The Girl With Glass Feet by Ali Shaw: This was an interesting one. On an island where a creature is said to exist, in legends, that turns everything it looks at pure white, a girl finds herself with an unusual predicament – her feet are turning into glass, and that glass is creeping further and further up her body. Paired with an introverted photographer, she seeks answers and soon finds that she is not the only case the island has seen. This is another book with a “magical” feel to it. I was surprised at the intricacies of family background and baggage Shaw went into with her characters. She describes the island so darkly and so deeply that there can be no question as to whether there’s a magical element at play. I was particularly fond of the child character Denver, who was spewing insights she couldn’t possibly realize were remarkable to adults, because her fresh eyes could see so much clearer. The ending to this book was like a glass rod through my heart. 3/5 stars
 
Let the Great World Spin by Colum McCann: This is another that tells its story through multiple perspectives. I picked it up because the idea of a story revolving around the man who walked on a tightrope between the rooftops of the Twin Towers was too poetic and full of potential to pass up. What I found was slightly surprising, because the book spans more than just that story, including several witnesses to the event but some who didn’t see the man at all. This is, I would argue, the story of a city and its intricacies, its teeming population, and its unknown connections. I actually read this right after a trip to NYC myself, so I found myself in love with the City even more than I was before I picked it up. NYC takes on a certain glowing persona that unites very different people in the strangest ways.4/5 stars
 
Darkly Dreaming Dexter by Jeff Lindsay: Alright, I am a huge fan of the show. HUGE fan. I’ve watched all eight seasons and I’m still aching for more, so I picked up the first novel in the series that the Showtime television series “Dexter” derived from. As with any book read after the movie or television adaptation, I kept picturing the actors from the show as Lindsay’s characters. Of course, they’re all fantastic, but I’m of the firm belief that every actor is interpreting and adapting the characters they play from the source, and I wanted to create my own interpretation, which I was not able to do because the show is so well done. (Not the worst complaint ever.) As for Dexter though, I found Lindsay’s innovation riveting. Dexter himself is so complex that even an award-worthy performance by Michael C Hall cannot contain all of him. That being said, I did enjoy the book, probably for that reason alone. A lot of the suspense I was looking for was taken away by my already knowing the ending. I WILL pick up the second one at some point, but I’m not in a hurry to do so because I already know what happens. 3/5 stars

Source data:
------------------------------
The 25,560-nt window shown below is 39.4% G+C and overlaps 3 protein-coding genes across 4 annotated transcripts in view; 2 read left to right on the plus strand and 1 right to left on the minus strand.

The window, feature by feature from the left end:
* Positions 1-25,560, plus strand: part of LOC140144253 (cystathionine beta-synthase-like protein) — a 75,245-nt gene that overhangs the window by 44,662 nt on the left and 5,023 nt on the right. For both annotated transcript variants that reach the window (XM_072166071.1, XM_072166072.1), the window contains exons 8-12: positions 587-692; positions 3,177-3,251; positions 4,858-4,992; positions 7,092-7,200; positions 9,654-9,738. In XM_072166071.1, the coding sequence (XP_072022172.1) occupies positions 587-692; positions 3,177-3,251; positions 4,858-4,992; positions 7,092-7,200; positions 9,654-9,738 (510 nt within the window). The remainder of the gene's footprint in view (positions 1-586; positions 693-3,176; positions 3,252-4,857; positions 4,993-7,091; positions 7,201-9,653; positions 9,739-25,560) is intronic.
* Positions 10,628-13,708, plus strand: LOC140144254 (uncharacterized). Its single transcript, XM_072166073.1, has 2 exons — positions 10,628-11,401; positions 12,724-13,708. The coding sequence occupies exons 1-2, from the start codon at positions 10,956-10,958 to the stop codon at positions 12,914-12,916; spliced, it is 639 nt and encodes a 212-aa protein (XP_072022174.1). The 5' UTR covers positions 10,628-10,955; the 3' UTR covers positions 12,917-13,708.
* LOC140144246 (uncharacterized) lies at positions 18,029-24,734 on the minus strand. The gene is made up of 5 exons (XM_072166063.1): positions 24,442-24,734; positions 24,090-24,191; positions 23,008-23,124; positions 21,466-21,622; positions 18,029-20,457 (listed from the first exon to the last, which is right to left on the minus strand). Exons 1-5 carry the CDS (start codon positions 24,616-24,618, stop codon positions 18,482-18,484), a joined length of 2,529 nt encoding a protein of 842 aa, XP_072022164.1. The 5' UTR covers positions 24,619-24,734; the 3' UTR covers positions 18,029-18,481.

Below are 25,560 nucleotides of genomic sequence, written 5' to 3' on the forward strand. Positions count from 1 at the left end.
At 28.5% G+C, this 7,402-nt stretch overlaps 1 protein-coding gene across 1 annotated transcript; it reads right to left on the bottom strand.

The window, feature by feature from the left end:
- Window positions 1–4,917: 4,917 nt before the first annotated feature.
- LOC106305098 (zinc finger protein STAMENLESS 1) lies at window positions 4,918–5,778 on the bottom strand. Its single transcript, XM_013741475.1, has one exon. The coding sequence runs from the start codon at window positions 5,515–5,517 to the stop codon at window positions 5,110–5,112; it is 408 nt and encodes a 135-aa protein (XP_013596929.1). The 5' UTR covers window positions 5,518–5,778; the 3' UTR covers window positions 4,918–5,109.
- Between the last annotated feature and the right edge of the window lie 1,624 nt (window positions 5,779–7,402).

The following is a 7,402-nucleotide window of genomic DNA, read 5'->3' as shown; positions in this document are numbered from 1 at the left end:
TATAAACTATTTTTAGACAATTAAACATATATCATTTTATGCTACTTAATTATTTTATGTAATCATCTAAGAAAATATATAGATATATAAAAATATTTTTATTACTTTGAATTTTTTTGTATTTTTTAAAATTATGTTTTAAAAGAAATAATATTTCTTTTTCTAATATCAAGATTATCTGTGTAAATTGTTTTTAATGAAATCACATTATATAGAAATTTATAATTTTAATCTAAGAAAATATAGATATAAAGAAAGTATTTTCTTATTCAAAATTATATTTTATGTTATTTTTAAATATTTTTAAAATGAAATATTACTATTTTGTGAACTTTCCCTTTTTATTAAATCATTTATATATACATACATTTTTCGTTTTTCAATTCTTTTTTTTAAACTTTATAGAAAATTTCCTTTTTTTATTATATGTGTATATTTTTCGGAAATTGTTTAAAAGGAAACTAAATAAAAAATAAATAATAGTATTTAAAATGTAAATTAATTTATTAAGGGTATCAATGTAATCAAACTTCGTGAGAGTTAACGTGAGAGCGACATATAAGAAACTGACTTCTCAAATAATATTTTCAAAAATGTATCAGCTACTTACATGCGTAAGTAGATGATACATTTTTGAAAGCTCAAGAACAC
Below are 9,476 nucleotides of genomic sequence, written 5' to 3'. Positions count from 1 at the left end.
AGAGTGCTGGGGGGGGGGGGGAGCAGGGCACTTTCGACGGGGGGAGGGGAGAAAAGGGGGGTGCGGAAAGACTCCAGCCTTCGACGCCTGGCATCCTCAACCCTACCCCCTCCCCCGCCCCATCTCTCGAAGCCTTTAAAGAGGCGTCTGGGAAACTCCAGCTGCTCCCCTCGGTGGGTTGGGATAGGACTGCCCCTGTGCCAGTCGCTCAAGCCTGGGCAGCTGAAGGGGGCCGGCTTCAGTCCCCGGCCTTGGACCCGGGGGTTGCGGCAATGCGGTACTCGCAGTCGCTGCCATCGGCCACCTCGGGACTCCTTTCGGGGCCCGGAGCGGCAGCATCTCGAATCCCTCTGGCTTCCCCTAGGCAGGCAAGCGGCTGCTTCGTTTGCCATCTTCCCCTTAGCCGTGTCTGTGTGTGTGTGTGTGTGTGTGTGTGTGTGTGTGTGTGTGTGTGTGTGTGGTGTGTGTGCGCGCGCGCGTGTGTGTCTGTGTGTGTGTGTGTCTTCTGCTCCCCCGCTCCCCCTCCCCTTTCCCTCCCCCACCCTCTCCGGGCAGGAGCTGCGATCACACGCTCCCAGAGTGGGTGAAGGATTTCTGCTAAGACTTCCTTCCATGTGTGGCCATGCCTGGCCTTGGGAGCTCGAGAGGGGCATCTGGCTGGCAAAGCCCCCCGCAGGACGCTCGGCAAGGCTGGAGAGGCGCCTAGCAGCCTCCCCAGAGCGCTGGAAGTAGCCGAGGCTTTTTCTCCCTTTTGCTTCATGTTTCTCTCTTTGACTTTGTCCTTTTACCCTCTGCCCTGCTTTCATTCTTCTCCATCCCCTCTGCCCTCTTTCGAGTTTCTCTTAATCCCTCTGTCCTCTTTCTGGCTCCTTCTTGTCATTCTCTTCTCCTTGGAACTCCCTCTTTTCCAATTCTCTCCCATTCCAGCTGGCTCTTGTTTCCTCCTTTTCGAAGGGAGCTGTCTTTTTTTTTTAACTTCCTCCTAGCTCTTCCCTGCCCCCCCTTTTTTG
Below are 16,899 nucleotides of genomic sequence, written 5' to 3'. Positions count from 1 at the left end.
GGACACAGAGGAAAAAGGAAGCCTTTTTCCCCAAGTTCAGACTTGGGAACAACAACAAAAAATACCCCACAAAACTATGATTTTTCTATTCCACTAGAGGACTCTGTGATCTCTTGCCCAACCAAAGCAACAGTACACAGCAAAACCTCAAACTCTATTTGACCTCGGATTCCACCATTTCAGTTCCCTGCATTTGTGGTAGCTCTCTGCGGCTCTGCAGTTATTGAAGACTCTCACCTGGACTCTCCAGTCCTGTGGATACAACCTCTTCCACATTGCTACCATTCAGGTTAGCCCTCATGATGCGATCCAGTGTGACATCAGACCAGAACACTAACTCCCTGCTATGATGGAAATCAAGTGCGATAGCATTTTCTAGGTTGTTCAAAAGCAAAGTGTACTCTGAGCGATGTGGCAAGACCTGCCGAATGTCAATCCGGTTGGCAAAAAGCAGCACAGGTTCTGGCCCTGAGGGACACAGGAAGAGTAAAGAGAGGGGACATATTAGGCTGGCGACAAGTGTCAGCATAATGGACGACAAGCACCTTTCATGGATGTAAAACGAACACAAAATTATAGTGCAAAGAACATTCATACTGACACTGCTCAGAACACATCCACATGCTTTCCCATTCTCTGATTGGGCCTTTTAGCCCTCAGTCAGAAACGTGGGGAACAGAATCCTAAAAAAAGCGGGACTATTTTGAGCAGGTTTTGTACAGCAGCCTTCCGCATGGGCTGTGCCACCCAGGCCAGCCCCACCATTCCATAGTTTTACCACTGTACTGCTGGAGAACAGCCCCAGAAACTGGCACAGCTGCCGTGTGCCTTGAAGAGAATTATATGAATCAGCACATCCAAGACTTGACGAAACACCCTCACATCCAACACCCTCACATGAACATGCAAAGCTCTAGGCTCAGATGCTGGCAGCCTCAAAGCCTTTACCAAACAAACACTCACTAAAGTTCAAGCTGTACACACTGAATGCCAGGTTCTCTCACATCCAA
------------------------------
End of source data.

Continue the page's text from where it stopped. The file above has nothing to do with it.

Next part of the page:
Behind the Beautiful Forevers by Katherine Boo: How can nonfiction be so well done? This award winning nonfiction gem seemed to me like a novel, written from different perspectives in a deep and understanding narrative form. Books like these leave me thinking, wow, these people have such a different life from me. They struggle and hurt and I have no idea how I could possibly help them. Katherine Boo got me to empathize with the subjects of her work in ways I don’t think would be possible in any other medium. Empathy is different from sympathy, after all, and I think any other medium would pander to the sympathetic instead. I was very impressed by the author’s ability to craft the story around a main event in the life of a community and turn it into something that resembles a novel, but holds more truth and therefore more despair. A really great (and somewhat quick) read.4/5 stars